Spinal muscular atrophy (SMA) is a devastating neuromuscular disorder characterized by loss of motor neurons and muscle atrophy, generally presenting in childhood. SMA is caused by low levels of the survival motor neuron protein (SMN) due to inactivating mutations in the encoding gene SMN1. A second duplicated gene,SMN2, produces very little but sufficient functional protein for survival. Humans have 2 nearly identical inverted SMN genes on chromosome 5q13, SMN1, the telomeric copy of the SMN gene, and SMN2, the centromeric copy, differ by only 5 base pairs, and the coding sequence differs by a single nucleotide. In contrast to SMN1, which predominantly produces full length SMN protein, the SMN2 gene produces predominantly a shortened, unstable, and rapidly degraded isoform.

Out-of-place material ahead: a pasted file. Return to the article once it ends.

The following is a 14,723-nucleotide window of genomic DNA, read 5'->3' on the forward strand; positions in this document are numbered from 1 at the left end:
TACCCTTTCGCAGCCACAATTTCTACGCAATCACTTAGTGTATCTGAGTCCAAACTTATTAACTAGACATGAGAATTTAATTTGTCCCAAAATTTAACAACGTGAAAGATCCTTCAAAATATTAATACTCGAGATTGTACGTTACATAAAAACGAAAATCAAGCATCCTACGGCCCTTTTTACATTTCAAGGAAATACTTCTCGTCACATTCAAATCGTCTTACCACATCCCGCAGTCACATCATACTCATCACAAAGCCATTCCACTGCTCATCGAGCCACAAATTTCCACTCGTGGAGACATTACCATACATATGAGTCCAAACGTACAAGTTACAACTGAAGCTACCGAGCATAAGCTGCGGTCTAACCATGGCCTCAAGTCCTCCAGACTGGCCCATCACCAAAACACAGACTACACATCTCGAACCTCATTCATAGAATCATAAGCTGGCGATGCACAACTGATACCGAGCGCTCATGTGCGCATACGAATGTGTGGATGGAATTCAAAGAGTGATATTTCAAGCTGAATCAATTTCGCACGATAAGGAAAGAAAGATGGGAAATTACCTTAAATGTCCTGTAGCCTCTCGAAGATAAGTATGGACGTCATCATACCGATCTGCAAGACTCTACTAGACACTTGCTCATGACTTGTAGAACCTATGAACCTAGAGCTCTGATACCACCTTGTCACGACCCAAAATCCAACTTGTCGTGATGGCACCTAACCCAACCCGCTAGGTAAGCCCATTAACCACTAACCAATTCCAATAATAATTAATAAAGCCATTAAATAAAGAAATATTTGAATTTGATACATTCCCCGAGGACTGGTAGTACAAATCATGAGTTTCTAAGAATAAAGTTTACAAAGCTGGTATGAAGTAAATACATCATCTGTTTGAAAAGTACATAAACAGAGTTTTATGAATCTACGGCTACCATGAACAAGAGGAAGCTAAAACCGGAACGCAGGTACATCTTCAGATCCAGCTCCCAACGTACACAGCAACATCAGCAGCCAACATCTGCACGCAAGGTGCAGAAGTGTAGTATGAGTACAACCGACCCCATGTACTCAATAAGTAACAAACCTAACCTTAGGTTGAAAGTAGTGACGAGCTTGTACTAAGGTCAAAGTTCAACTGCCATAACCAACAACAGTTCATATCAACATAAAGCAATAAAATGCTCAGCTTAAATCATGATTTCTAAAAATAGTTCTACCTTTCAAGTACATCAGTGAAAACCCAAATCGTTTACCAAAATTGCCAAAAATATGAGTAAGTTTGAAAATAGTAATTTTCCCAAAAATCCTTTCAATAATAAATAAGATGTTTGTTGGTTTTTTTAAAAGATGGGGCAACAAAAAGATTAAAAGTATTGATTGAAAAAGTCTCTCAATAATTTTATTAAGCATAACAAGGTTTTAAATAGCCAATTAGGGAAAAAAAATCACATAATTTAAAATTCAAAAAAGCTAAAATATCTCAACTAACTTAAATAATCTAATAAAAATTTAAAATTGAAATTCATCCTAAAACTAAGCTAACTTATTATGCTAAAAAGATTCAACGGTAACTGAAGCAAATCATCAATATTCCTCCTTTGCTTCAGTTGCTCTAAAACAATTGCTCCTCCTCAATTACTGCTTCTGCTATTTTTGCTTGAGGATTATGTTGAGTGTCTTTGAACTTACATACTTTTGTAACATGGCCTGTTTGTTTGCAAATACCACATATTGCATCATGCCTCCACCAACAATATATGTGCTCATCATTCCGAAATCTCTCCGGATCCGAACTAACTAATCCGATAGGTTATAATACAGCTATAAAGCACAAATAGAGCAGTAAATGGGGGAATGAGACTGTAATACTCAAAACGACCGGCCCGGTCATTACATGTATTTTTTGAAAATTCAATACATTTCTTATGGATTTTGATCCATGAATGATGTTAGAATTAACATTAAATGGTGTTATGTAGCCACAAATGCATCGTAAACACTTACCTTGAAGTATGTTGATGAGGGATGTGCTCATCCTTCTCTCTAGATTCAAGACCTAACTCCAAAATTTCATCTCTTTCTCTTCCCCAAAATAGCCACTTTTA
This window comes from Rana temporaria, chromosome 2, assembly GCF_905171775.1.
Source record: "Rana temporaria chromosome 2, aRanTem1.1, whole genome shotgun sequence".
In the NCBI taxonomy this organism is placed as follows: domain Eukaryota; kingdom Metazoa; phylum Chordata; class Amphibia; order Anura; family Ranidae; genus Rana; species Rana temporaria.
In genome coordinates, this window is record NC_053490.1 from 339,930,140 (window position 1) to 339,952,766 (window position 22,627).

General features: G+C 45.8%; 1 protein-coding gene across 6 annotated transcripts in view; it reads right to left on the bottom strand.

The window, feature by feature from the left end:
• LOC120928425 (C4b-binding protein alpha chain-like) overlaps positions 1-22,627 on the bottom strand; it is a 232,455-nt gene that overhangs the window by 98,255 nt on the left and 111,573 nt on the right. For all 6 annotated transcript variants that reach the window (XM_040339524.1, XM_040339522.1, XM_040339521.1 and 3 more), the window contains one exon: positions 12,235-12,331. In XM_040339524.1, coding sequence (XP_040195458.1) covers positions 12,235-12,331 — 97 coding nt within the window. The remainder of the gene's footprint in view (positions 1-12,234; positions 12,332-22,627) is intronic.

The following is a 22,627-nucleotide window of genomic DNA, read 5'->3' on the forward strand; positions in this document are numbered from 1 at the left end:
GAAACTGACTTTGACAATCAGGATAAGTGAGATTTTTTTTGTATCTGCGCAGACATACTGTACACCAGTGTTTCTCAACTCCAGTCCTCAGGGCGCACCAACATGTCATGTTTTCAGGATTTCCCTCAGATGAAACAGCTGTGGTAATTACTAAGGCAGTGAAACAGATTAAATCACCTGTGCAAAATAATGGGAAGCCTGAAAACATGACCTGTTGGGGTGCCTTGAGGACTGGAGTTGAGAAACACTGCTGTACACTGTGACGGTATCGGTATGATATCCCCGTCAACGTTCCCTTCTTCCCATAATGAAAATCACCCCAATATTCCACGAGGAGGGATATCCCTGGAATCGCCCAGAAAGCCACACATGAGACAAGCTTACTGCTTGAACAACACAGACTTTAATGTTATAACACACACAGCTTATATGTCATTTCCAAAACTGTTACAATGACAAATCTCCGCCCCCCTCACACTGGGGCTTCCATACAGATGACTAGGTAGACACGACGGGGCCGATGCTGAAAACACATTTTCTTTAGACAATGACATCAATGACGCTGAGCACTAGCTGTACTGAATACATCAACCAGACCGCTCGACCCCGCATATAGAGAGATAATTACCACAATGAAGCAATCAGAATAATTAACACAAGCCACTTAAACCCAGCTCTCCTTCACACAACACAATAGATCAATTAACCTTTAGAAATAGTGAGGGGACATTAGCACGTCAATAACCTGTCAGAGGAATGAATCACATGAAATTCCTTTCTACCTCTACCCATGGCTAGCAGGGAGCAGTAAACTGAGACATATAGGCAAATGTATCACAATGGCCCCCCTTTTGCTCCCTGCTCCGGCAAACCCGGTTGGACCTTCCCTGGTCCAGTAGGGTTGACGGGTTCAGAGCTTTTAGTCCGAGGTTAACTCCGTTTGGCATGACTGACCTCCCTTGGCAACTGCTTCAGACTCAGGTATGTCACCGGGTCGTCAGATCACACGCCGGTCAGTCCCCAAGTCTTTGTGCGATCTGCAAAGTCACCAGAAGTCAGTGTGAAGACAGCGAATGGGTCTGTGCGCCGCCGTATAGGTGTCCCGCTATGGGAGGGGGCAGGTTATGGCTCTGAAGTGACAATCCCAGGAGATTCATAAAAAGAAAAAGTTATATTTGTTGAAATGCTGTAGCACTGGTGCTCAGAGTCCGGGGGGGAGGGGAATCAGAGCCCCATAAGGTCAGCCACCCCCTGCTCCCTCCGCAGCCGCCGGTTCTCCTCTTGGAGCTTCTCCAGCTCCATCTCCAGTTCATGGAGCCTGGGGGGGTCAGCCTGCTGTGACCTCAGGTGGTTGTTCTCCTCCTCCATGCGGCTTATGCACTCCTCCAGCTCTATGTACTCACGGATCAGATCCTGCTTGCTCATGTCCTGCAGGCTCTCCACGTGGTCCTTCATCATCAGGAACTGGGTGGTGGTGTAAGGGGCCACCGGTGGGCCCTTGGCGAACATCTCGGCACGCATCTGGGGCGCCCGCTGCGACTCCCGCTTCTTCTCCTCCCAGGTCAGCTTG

Full length SMN protein is a ubiquitously expressed 294 amino acid polypeptide. The SMN protein is ubiquitously expressed and is localized in the cytoplasm, neuronal growth cones, neuronal extensions, the nucleolus and in punctate nuclear structures called Gemini of coiled bodies (Gems) and Cajal bodies. The SMN protein has thus been attributed several key regulatory cellular functions in neuronal cells, including roles in RNA metabolism [specifically small nuclear ribonucleoproteins (snRNPs)],  actin cytoskeleton dynamics, mRNA transport, ubiquitin homeostasis, bioenergetics pathways  and synaptic vesicle release. The RhoA-ROCK pathway is aberrantly upregulated in SMN-depleted rodent neuronal cells and in the spinal cord and skeletal muscle of Smn2B/– mice. The increased activity of the RhoA-ROCK pathway in SMA mice induces the increased phosphorylation of PTEN. The ubiquitin-like modifier activating enzyme Uba1 and its downstream effectors [including the Wnt signaling effector β-catenin (Ctnnb1)], have been identified as major targets acting downstream of SMN to regulate neuromuscular.


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